Better than a bakkie

Then there is the loadability, which is vast, at 1075-litres. Whether you have watersport gear or mountain bike to travel with, no vehicle does it better than an MPV, like Hyundai’s multicab.

If you use a double-cab bakkie to haul loads, or regularly travel along poor-quality dirt roads to isolate venues for weekend’s away. Then yes. They make sense. But as a daily driver family vehicle for urbanities, they can be annoying. Something the Staria multicab is not, despite its size. It is a lot more car-like to drive, than a bakkie could ever be.

Staria multicab has space for everything

Inside, the Staria multicab has an abundance of clever storage spaces. There are overhead loading trays, just under the roof lining, for both driver and front passenger. Small and mid-size item storage is brilliant, too, with the front doors featuring three door pockets each.

For a vehicle priced at R764 900, the lack of powered front seats, especially for the driver, is odd. Especially for a Korean brand, where standard equipment levels are ordinarily very comprehensive.

But there’s a commonly untold issue with powered seats: they are slow to adjust when you are in a hurry. And need to make space for rear or front passengers in a hurry. And with an MPV, ingress and egress of passengers is a currency.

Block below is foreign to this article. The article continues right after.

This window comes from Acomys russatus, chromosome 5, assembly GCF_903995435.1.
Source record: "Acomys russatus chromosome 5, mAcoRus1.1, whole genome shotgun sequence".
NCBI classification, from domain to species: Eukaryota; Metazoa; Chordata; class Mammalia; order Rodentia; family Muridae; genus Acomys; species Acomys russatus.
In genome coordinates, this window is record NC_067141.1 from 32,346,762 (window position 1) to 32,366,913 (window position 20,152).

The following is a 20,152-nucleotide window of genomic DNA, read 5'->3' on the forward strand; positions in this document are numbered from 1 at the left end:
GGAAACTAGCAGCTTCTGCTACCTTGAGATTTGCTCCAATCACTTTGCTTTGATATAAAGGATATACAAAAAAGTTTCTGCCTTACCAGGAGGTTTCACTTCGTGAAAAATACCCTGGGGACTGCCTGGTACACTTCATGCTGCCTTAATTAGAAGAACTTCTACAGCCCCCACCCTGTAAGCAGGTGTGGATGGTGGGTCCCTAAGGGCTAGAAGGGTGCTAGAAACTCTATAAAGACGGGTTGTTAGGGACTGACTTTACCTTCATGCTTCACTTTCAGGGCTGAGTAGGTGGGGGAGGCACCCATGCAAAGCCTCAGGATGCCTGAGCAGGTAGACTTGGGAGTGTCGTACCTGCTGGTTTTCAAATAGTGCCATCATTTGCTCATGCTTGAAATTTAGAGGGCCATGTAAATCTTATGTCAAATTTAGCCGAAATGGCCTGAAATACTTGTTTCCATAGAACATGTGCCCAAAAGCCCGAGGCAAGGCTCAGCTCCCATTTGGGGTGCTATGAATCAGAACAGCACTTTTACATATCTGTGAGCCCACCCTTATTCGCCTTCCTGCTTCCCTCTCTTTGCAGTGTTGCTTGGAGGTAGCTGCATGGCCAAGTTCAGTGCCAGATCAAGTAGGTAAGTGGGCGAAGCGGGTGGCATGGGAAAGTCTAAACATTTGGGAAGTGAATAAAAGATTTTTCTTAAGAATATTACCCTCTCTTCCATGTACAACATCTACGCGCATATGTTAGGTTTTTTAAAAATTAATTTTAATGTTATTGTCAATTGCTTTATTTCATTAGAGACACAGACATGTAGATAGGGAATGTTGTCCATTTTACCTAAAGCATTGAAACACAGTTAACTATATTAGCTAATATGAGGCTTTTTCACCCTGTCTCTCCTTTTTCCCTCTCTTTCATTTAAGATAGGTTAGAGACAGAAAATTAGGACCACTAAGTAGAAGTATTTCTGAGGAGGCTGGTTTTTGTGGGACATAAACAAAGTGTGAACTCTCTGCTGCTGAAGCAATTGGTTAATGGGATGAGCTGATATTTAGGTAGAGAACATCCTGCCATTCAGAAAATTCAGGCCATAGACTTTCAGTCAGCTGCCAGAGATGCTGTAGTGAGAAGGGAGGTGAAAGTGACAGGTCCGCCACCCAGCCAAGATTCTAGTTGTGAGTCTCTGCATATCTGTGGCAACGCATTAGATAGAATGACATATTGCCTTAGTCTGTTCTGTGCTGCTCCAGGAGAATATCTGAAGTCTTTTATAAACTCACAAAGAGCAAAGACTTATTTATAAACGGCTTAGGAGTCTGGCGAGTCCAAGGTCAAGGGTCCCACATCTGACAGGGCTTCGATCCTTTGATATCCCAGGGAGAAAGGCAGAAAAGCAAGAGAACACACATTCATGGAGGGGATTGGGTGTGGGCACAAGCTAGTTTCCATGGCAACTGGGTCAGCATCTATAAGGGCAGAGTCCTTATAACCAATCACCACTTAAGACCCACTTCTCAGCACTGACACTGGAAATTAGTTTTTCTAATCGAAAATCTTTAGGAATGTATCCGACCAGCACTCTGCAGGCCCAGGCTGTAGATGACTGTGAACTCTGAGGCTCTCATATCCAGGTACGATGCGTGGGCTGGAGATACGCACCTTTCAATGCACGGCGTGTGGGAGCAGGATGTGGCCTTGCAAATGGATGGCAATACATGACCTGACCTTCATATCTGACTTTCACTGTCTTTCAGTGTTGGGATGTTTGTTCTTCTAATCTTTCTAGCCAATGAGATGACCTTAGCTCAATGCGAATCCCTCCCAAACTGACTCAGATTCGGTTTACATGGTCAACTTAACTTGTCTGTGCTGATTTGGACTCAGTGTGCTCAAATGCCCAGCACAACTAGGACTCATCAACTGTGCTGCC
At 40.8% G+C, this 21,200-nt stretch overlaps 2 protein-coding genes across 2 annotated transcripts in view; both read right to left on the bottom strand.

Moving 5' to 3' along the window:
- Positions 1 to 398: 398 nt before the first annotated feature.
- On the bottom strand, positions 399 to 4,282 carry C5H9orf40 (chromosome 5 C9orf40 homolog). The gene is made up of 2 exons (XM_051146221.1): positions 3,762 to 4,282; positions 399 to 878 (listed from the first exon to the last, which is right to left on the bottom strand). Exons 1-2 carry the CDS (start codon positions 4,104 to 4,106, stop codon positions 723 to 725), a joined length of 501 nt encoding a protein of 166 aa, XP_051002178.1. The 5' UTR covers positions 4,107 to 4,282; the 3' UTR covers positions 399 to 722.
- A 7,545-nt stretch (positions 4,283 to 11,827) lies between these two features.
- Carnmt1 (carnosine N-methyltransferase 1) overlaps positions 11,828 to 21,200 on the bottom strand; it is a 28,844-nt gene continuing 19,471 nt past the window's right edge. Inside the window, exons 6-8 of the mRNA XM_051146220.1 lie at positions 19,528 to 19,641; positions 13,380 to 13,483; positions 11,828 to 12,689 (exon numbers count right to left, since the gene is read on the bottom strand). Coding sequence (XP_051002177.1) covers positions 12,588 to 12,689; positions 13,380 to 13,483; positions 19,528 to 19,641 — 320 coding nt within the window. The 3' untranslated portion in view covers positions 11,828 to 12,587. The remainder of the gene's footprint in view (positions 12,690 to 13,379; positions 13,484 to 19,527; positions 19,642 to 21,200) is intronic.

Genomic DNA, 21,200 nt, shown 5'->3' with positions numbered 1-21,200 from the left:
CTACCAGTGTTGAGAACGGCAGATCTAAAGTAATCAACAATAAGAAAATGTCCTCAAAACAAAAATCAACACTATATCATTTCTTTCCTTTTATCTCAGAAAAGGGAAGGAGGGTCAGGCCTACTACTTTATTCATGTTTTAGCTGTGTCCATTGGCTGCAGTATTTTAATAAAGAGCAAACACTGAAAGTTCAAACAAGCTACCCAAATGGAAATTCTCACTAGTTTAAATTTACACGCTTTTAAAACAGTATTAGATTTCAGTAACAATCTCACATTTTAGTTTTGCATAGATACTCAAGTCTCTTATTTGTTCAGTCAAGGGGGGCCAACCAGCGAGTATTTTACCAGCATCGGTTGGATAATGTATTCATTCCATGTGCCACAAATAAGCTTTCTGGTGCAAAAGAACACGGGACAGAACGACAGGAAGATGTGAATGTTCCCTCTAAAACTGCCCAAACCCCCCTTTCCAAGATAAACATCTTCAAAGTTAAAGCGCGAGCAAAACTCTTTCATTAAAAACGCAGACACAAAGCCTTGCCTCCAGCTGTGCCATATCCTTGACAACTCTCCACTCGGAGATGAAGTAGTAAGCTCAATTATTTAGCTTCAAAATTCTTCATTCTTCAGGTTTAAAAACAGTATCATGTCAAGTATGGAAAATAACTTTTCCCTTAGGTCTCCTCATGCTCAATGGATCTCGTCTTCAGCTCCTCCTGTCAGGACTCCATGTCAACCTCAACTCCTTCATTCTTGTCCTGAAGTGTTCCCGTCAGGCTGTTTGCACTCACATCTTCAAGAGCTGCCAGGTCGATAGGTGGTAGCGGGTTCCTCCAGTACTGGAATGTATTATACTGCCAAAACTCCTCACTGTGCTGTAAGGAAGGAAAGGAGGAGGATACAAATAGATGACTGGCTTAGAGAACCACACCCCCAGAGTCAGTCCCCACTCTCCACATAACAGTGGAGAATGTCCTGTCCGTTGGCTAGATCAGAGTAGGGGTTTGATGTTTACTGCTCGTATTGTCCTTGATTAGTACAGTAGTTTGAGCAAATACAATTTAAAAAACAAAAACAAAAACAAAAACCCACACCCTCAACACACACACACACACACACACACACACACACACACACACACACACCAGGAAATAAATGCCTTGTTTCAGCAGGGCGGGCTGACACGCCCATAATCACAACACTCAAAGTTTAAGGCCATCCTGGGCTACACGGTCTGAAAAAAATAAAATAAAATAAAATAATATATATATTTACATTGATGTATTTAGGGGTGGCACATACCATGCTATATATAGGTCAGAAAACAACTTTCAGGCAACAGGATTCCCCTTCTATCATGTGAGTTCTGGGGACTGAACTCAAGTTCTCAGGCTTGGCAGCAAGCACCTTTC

What doesn’t it do well?

When driving something as large as a full-sized MPV, visibility begets confidence. And as we’ve already mentioned, the Staria multicab has a huge glasshouse area, facilitating excellent visibility. But, almost paradoxically, it also has a huge rear-view blind spot.

When you are checking your rear-view mirror, the vertically split tailgate shutline and intrusion bar takes up the centre field of view. And there are moments when a small- to mid-sized vehicle approaching you from the rear becomes invisible, at a specific distance.

If someone is trailing you very closely, you’ll see the vehicle outline beyond the Staria multicab’s rear-view blind spot. But there were a few times I had to double-take my rear-view observations to confirm the suspicion that someone was driving behind me.

A very, very clever family vehicle purchase

The Staria multicab is a brilliant family vehicle. This Korean van is outstanding for those buyers who can look beyond the double-cab bakkie fallacy and recognise what they truly require for their daily driving needs.

As a family vehicle, it’s better in nearly every way than any double-cab bakkie. MPVs are deeply unpopular in the South African market, with most buyers with the means choosing a double-cab bakkie instead. But with Hyundai’s brilliant multipurpose van, you can haul more volume and effects than any double-cab while transporting passengers from Gauteng to the coast without discomfort.

The reality is that very few double-cab bakkie owners even use their vehicles off-road. This negates the point of having a bakkie, with its robust suspension. Staria multicab. It’s the smartest and stealthiest hybrid concept double-cab you don’t know about.

Lance Branquinho